Dicker Data focuses on 'extracting maximum value' from its acquisitions

Dicker Data focuses on 'extracting maximum value' from its acquisitions

New Zealand contributed 18 per cent of major distributor Dicker Data's revenues

David Dicker (Dicker Data CEO)

David Dicker (Dicker Data CEO)

Credit: Supplied

Facing challenging margins in New Zealand especially, ASX-listed distributor Dicker Data is signalling further integration of its acquired businesses.

Dicker Data told shareholders today it earned A$3.1 billion in revenue during the year to 31 December, an increase of 25 per cent or A$619.9 million. The company's New Zealand businesses contributed A$550.1M, or around 18 per cent of that total.

2022 marked the distributor's first full year of owning New Zealand-founded distributor Exeed, which it acquired for NZ$68M in July 2021. In 2020, the last financial year before that buyout, Dicker Data reported New Zealand revenue of $151.8 million.

Gross profit was up 23.2 per cent to A$283.7M in 2022, however gross profit margins declined from 9.3 per cent to 9.1 per cent. 

Margins in the New Zealand business, which were already lower than in Australia, fell further during the year, from 7.6 per cent to 6.5 per cent.

Operating costs increased as a proportion to revenue to 5.0 per cent from 4.7 per cent in 2021 as the company invested in servicing the the new customer and vendor relationships it obtained from buying Exeed and Hills' security and IT division, shareholders heard.

All of that had Dicker Data undertaking "a level of organisational introspection" in late 2022, the company told shareholders.

"The recently acquired businesses across Australia and New Zealand that were fully integrated in 2022 will be accelerated in 2023 to align the metrics of those businesses to those of the company's proven, long-term operating model," Dicker Data said.

"Furthermore, we expect to realise the benefits of shared operational functions across the group in FY23 as the focus shifts from integrating businesses to extracting the maximum value from them whilst closely managing the associated costs."

CEO David Dicker said unpredictable challenges beyond the company's control such as rising interest rates and inflation among others increased the cost of operations.

"I remain optimistic about business conditions and very optimistic about our company's ability to generate another strong result in 2023," he said.

Market demand for some technologies, such as devices, was also expected to soften in 2023 after the thirst for digital transformation and the need to support hybrid workforces spurred an "unnatural level of demand".

This demand was expected to continue in 2023 despite the market dynamics settling and become more predictable.

Technology refresh cycles were expected to return to pre-pandemic intervals and Dicker Data expected enterprise and government to drive market demand in 2023 as they embarked on their next phases of digital transformation.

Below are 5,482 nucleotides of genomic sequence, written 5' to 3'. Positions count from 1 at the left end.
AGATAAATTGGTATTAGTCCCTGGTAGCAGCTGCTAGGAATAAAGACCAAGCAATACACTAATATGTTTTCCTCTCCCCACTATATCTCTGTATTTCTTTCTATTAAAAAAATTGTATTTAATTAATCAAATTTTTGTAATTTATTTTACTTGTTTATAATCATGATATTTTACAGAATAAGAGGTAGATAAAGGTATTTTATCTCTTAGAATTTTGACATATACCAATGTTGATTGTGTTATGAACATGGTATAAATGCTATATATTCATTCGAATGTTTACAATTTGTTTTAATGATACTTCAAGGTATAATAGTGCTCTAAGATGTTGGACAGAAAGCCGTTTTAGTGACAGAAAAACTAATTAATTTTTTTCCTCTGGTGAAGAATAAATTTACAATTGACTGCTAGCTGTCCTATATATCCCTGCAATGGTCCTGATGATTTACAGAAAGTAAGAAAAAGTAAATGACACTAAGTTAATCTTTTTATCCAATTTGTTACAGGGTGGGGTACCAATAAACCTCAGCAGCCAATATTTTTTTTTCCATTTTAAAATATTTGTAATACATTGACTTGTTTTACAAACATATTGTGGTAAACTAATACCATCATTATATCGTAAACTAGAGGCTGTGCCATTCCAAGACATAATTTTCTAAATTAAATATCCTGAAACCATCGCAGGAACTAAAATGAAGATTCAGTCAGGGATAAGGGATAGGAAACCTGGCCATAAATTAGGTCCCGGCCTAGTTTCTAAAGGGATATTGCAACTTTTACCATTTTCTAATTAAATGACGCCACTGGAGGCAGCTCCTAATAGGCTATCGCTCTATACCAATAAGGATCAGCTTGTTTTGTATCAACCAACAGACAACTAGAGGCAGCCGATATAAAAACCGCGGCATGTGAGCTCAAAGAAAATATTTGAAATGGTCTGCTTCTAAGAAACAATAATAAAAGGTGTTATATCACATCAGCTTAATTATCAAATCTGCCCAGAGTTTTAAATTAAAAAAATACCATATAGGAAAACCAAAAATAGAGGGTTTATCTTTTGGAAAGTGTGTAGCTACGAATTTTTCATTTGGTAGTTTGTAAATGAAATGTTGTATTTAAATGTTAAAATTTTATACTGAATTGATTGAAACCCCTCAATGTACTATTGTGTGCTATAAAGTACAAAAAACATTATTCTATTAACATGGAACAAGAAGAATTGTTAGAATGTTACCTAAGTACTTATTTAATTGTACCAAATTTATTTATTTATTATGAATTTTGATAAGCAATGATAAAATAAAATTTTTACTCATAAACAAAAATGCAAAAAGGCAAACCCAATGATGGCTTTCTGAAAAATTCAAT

Conversely, SMB spending was expected to abate.

Dicker Data's profit after tax for the year was A$73M, down by a marginal 0.7 per cent.

Executive director and chief operating officer Vlad Mitnovetski Dicker said Data's performance throughout 2022 period was strong, delivering a significant increase in revenue and delivering a gross margin of over nine per cent.

"Despite the one-off integration costs and significantly increased wages from onboarding hundreds of new staff, we delivered an outstanding result inside of the factors we can control," he said.

The acquisition of the Hills Security and IT division and the subsequent launch of Dicker Access and Surveillance (DAS) business positioned the distributor "extremely well" for 2023, Mitnovetski said.

In February, Dicker Data inked a deal to buy NZ-based Connect Security Products for NZ$5.0M, comprised of NZ$3.5m for goodwill with the balance being business assets, predominantly inventory. 

This enabled Dicker Data  to launch its DAS business in New Zealand, delivering benefits that would be used to further grow the business across A/NZ, the company told shareholders.

The velocity of the DAS business increased towards the end of the year, with gross margin finalising around 50 per cent higher than seen in the IT side of the business. 

DAS across A/NZ was expected to operate at gross margins double that of the IT business in 2023 as growth accelerated and the operation was refined and capitalised on shared services.

A total of 3244 resellers purchased from DAS in the eight months to December 2022. 2595 of these accounts were net new customers acquired from the Hills Security and IT division, with the remaining 649 being existing Dicker Data IT partners. 

"This demonstrates the convergence of the IT and security markets that is expected to continue in FY23," Dicker Data told shareholders. 

"Security partners are also expected to increase their reliance on IT products as cloud storage, networking, power and Al becomes increasingly integral to modern security solution design."

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